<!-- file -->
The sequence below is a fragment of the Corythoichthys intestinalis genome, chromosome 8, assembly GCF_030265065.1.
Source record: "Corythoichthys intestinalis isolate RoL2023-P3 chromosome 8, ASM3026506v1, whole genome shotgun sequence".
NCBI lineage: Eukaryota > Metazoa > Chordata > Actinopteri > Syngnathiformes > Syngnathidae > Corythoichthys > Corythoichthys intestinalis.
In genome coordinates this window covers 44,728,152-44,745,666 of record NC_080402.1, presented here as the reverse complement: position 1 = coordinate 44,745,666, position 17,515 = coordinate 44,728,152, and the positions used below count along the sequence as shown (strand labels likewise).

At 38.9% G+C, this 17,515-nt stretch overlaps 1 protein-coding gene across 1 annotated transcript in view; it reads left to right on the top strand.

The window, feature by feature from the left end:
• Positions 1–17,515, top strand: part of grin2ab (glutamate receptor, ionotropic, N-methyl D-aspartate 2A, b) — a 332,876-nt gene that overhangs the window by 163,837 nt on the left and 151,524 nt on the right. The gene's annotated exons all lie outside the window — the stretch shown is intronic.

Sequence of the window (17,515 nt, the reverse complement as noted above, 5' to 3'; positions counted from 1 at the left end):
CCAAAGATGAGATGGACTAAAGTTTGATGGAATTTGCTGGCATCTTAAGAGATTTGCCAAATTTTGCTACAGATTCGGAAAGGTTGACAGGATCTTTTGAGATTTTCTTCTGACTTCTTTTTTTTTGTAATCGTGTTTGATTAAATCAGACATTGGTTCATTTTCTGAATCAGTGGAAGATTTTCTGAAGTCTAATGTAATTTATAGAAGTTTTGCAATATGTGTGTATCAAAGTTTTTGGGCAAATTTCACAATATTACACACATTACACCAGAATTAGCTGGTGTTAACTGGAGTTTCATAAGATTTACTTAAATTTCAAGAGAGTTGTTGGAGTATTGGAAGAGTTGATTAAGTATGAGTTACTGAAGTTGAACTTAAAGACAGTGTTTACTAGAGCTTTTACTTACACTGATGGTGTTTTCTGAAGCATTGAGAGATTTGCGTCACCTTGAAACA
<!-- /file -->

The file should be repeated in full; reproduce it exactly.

The sequence below is a fragment of the Corythoichthys intestinalis genome, chromosome 8, assembly GCF_030265065.1.
Source record: "Corythoichthys intestinalis isolate RoL2023-P3 chromosome 8, ASM3026506v1, whole genome shotgun sequence".
NCBI lineage: Eukaryota > Metazoa > Chordata > Actinopteri > Syngnathiformes > Syngnathidae > Corythoichthys > Corythoichthys intestinalis.
In genome coordinates this window covers 44,728,152-44,745,666 of record NC_080402.1, presented here as the reverse complement: position 1 = coordinate 44,745,666, position 17,515 = coordinate 44,728,152, and the positions used below count along the sequence as shown (strand labels likewise).

At 38.9% G+C, this 17,515-nt stretch overlaps 1 protein-coding gene across 1 annotated transcript in view; it reads left to right on the top strand.

The window, feature by feature from the left end:
• Positions 1–17,515, top strand: part of grin2ab (glutamate receptor, ionotropic, N-methyl D-aspartate 2A, b) — a 332,876-nt gene that overhangs the window by 163,837 nt on the left and 151,524 nt on the right. The gene's annotated exons all lie outside the window — the stretch shown is intronic.

Sequence of the window (17,515 nt, the reverse complement as noted above, 5' to 3'; positions counted from 1 at the left end):
CCAAAGATGAGATGGACTAAAGTTTGATGGAATTTGCTGGCATCTTAAGAGATTTGCCAAATTTTGCTACAGATTCGGAAAGGTTGACAGGATCTTTTGAGATTTTCTTCTGACTTCTTTTTTTTTGTAATCGTGTTTGATTAAATCAGACATTGGTTCATTTTCTGAATCAGTGGAAGATTTTCTGAAGTCTAATGTAATTTATAGAAGTTTTGCAATATGTGTGTATCAAAGTTTTTGGGCAAATTTCACAATATTACACACATTACACCAGAATTAGCTGGTGTTAACTGGAGTTTCATAAGATTTACTTAAATTTCAAGAGAGTTGTTGGAGTATTGGAAGAGTTGATTAAGTATGAGTTACTGAAGTTGAACTTAAAGACAGTGTTTACTAGAGCTTTTACTTACACTGATGGTGTTTTCTGAAGCATTGAGAGATTTGCGTCACCTTGAAACA